1. Anthropomorphism of God in the Torah

The articles in this series are based upon ideas expressed in the Rambam’s Moreh Nevuchim (The Guide for the Perplexed). Numbers in brackets represent the book and chapter of Moreh Nevuchim where these ideas are discussed.

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Anthropomorphism: attributing human form or human characteristics to something that is not human.

Does God have hands? Does He sit on a throne? Does He enjoy the aroma of sacrifices? Those of us asked such questions in the 21st century would most definitely answer, “No, of course not” but such was not always the case. Based on a literal reading of the Torah and other books of Tanach (the Jewish Bible), one could certainly draw the conclusion that God has a body and behaves like a human being, despite all evidence to the contrary. But these are mere metaphors. The Midrash tells us (Sifre 112) that “the Torah speaks the language of man.”

It ought not surprise us that the Torah uses metaphors. After all, we do the same thing. We say “the sun rose” and “the sun set” even though we are well aware that the “rising” and “setting” is really an illusion caused by the Earth’s rotation. One might say, “The magician sawed the lady in half” even though we all know that he did nothing of the sort. But it’s too cumbersome to describe these events in technically-accurate terms, so we describe them based on how they appear. Similarly, such events as “God descended,” “God spoke” and even “God got angry” are mere metaphors because how much more difficult would it be to express these concepts in technically-accurate terms? I daresay it would be an impossible task!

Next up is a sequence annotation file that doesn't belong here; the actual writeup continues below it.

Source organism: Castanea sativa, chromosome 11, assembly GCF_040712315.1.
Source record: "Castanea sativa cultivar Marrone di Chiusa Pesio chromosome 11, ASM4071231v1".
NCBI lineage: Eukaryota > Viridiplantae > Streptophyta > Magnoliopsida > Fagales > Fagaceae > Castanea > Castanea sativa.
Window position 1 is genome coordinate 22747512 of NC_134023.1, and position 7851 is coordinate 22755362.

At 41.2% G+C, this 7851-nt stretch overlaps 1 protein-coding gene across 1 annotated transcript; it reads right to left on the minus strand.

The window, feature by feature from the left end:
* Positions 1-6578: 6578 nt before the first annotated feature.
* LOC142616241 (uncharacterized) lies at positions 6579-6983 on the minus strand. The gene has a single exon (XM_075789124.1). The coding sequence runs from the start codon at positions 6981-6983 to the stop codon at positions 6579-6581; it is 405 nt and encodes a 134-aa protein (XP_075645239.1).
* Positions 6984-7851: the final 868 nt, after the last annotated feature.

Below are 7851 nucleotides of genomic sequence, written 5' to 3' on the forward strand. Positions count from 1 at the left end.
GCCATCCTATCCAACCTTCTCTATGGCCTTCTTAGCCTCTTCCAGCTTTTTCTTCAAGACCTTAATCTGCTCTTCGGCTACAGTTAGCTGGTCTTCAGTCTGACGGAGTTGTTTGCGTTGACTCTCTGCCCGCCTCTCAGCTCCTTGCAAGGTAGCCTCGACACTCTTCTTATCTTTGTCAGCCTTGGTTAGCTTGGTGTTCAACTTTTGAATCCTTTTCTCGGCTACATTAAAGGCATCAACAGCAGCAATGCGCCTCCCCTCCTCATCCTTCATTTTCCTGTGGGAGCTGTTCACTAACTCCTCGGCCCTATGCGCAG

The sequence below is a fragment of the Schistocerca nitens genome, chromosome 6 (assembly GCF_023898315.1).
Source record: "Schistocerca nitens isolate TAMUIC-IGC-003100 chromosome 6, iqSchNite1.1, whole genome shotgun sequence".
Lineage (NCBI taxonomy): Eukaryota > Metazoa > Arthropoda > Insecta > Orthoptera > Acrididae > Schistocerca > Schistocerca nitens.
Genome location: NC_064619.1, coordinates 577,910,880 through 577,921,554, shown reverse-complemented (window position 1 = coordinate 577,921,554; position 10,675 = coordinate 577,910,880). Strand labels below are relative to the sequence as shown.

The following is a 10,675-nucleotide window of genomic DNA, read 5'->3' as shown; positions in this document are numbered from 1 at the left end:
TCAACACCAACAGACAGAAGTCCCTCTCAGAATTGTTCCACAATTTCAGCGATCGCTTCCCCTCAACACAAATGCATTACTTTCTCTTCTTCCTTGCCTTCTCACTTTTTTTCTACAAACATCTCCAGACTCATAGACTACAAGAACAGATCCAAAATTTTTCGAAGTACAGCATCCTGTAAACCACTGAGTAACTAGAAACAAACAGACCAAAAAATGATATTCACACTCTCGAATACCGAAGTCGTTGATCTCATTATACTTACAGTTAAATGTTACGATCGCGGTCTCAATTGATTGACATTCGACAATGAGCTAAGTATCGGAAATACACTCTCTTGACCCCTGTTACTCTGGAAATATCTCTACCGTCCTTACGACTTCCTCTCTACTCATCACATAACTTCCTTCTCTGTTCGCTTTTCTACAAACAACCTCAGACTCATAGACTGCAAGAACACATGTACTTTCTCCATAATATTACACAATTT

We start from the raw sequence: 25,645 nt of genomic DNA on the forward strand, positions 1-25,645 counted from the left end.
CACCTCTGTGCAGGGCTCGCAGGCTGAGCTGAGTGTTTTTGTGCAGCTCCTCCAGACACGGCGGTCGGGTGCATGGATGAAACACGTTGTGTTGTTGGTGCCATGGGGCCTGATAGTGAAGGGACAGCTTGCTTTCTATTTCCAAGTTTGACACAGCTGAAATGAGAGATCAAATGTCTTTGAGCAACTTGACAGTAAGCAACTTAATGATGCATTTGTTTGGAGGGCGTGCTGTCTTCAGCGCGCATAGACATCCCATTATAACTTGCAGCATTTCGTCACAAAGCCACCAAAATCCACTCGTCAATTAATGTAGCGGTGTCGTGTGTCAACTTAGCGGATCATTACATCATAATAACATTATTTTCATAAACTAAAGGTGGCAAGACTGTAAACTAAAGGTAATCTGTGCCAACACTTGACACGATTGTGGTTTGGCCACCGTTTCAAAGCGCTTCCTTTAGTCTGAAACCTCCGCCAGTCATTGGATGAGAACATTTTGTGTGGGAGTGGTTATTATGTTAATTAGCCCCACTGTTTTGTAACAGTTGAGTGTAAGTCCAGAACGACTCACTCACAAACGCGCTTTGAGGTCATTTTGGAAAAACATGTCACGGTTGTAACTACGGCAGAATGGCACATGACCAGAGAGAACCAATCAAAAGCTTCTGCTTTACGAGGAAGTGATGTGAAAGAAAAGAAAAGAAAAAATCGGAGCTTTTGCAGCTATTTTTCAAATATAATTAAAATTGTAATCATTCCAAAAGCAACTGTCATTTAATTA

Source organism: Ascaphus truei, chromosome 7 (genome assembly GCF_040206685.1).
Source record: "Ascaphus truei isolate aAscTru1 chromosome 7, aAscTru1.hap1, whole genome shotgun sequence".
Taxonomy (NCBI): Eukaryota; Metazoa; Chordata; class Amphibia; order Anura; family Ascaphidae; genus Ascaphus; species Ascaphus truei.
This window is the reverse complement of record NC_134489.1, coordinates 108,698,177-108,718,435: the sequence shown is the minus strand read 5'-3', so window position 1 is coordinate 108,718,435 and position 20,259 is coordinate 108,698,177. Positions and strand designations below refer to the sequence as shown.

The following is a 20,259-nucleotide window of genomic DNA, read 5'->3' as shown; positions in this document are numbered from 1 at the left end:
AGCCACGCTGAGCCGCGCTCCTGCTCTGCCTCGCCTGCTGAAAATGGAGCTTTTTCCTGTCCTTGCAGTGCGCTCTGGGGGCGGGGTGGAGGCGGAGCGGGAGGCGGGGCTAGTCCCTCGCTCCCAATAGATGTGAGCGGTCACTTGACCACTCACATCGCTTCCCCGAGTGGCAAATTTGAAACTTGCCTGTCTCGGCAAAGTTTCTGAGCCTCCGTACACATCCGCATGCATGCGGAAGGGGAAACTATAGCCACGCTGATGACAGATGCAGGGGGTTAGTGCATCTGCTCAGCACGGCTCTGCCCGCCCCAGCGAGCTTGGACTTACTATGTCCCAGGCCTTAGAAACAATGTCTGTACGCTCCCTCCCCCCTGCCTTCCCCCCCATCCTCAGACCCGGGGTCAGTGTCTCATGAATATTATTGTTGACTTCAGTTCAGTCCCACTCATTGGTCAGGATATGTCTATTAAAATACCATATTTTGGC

The Rambam explains [I, 26] that the Torah describes God using terms that could be understood by all. It anthropomorphizes Him because far too many people are simply incapable of conceiving of an incorporeal Being. We see things through the filter of our own experiences and we therefore relate existing to having a body. When we think of God, it’s only natural to picture Him in terms we understand, i.e., like us.

When we anthropomorphize God, we attribute to Him things that would be considered aspects of perfection in a human, even though doing so is not quite accurate. People see and hear, they come and go, and an inability to do so would be considered a defect. Obviously, God doesn’t move. (He’s everywhere! Where would He go?) But if a person couldn’t move, it would be considered an imperfection. Therefore, we attribute motion to God. But the Bible never anthropomorphizes God using anything that would be considered a weakness or a flaw in a person. Accordingly, God is never described as eating, sleeping or being ill.

Onkelos was a convert who translated the Torah into Aramaic based on the way it was taught by Rabbi Eliezer and Rabbi Yehoshua. His explanation is considered so indispensable that the Sages of the Talmud instituted that it should be reviewed weekly by every Jew, alongside that week’s Torah portion (Brachos 8a). One of the main features of Onkelos’ translation is that he eschews anthropomorphisms. [I, 27] Where the text of the Torah suggests corporeality on the part of God, Onkelos translates in such a way that would remove the possibility of misunderstanding. So when the Torah says “God came down” (Exodus 16:20), Onkelos renders it “God manifested Himself.” When the Torah says “And God heard,” Onkelos translates it as “It was heard before God.” The Rambam praises Onkelos for this.